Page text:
Date: Thu, 25 May 2006 11:24:35 -0500
Reply-To: Robert Belford <rebelford**At_Symbol_Here**UALR.EDU>
Sender: DCHAS-L Discussion List <DCHAS-L**At_Symbol_Here**LIST.UVM.EDU>
From: Robert Belford <rebelford**At_Symbol_Here**UALR.EDU>
Subject: MSDS question

We keep manufacturer's MSDS for the compounds we use in the labs.  Let's say we have solid potassium permanganate from JT Baker.

and we create a 0.1N solution for a lab like

and a student drinks a gallon of the stuff...!#$**At_Symbol_Here**!....

Should we induce vomiting?

The actual MSDS for the solid that we bought says no, while if we had bought the solution we made, it would say yes.  

Now, my question is not really should we induce/not induce vomiting for this hypothetical and hopefully absurd scenario, but is it sufficient to provide manufacture's MSDS in a stock room based on the material purchased.  This scenario indicates to me that such a system is inadvisable, yet I suspect, that for obvious reasons, it is common.  I mean, you buy a chemical, and you file the manufacturer's MSDS for the chemical you bought.  That seems logical and prudent, although I doubt it is, yet, I am sure such practice is common in industry and many academic labs.  Does anyone have a written policy for filing MSDS that covers this?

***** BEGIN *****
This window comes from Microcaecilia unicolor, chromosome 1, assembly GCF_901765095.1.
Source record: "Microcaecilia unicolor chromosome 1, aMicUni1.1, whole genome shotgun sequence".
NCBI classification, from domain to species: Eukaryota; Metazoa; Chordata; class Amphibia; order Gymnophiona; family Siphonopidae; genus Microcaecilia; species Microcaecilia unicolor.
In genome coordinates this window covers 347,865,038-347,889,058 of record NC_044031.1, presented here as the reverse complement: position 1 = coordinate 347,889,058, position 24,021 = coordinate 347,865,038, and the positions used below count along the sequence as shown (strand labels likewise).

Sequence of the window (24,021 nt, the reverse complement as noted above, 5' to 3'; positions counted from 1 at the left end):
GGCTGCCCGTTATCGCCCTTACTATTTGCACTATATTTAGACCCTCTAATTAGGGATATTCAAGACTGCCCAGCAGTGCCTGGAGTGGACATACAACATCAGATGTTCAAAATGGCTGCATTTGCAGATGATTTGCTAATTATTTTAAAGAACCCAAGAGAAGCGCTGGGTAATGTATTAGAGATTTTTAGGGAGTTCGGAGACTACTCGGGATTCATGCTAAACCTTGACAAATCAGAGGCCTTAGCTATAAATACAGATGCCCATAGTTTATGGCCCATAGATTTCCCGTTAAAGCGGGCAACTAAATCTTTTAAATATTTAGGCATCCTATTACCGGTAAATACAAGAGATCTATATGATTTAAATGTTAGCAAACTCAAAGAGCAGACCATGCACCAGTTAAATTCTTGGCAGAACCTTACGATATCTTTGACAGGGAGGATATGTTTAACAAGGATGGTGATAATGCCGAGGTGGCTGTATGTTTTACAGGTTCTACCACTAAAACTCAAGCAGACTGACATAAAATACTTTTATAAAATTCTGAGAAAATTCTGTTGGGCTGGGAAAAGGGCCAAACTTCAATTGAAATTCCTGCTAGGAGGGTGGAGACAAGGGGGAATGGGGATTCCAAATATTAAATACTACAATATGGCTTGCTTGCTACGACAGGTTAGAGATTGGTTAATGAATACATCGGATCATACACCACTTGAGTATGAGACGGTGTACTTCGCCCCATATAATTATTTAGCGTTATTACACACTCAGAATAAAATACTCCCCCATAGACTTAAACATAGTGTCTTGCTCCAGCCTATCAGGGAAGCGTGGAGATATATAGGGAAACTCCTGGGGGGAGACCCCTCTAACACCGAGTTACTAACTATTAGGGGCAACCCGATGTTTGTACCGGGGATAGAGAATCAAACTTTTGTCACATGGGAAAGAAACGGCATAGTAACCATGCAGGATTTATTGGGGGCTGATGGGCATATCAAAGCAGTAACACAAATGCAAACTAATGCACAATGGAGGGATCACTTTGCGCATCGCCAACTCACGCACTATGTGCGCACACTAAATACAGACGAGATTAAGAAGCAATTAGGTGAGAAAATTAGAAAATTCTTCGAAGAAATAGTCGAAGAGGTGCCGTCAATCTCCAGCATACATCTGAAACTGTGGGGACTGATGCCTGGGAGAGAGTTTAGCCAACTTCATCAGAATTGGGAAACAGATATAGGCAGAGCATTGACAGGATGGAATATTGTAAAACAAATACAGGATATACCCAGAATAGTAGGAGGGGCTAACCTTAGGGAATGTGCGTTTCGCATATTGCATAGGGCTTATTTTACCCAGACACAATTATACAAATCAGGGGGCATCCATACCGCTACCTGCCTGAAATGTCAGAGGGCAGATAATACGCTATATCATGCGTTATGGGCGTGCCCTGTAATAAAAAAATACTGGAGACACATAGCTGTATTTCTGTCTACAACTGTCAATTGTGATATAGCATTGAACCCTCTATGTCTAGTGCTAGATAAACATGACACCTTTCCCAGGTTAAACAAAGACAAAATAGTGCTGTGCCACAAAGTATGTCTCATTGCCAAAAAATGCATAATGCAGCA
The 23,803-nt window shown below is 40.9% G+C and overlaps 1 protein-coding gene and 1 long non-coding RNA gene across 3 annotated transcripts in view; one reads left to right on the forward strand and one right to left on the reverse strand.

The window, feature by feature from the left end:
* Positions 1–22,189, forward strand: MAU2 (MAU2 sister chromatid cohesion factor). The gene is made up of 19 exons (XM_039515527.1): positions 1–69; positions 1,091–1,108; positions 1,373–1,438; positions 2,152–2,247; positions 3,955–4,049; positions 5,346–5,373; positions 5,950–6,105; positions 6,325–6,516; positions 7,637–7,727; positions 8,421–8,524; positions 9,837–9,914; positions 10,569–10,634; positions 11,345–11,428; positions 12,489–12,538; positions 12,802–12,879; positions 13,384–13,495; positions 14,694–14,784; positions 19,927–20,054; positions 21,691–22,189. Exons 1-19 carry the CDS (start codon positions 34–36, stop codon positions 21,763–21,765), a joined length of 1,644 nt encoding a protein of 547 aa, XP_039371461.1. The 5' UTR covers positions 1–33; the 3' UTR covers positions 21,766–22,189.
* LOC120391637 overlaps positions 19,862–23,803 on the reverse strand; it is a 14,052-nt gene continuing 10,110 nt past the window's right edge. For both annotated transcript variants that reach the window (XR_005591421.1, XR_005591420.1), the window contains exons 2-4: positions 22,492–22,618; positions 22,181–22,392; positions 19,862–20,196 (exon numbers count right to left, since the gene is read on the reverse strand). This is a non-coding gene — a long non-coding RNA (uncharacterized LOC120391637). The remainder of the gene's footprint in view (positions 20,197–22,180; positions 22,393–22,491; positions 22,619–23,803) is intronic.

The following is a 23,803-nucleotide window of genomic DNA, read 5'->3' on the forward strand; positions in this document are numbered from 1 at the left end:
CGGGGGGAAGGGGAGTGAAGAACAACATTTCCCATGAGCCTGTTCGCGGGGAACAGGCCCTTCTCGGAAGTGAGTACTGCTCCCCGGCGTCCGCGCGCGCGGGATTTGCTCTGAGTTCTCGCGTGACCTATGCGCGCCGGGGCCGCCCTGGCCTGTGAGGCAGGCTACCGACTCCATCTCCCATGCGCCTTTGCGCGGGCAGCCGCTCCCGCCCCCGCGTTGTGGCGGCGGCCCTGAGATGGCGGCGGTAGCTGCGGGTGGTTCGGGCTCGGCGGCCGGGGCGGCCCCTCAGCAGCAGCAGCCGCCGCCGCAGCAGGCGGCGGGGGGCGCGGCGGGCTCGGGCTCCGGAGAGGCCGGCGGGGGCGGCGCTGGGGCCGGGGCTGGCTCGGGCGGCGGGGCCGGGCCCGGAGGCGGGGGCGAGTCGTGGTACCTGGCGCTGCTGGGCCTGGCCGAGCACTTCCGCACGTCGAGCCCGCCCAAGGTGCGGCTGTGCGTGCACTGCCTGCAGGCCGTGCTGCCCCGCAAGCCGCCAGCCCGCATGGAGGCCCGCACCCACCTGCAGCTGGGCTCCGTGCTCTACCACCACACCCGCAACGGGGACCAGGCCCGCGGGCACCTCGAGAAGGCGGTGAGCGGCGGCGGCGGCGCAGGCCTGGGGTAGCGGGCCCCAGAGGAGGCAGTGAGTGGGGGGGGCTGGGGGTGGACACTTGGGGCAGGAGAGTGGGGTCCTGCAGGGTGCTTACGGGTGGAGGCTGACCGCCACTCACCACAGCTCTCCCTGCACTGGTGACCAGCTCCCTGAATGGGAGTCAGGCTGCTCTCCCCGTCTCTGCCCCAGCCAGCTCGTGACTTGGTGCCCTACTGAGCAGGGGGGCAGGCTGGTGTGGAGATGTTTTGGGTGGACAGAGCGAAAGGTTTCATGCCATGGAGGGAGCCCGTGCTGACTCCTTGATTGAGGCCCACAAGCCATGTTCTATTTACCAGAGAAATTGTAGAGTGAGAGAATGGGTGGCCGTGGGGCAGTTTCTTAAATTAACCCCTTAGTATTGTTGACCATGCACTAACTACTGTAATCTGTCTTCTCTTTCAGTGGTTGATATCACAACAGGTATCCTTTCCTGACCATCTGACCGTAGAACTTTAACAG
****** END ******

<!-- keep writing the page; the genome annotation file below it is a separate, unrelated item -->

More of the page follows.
Also, are there other cases where dilution changes first aid procedures?

Bob Belford

Dr. Robert E. Belford
Department of Chemistry
University of Arkansas at Little Rock
2801 S. University 
Little Rock, AR 72204-1099

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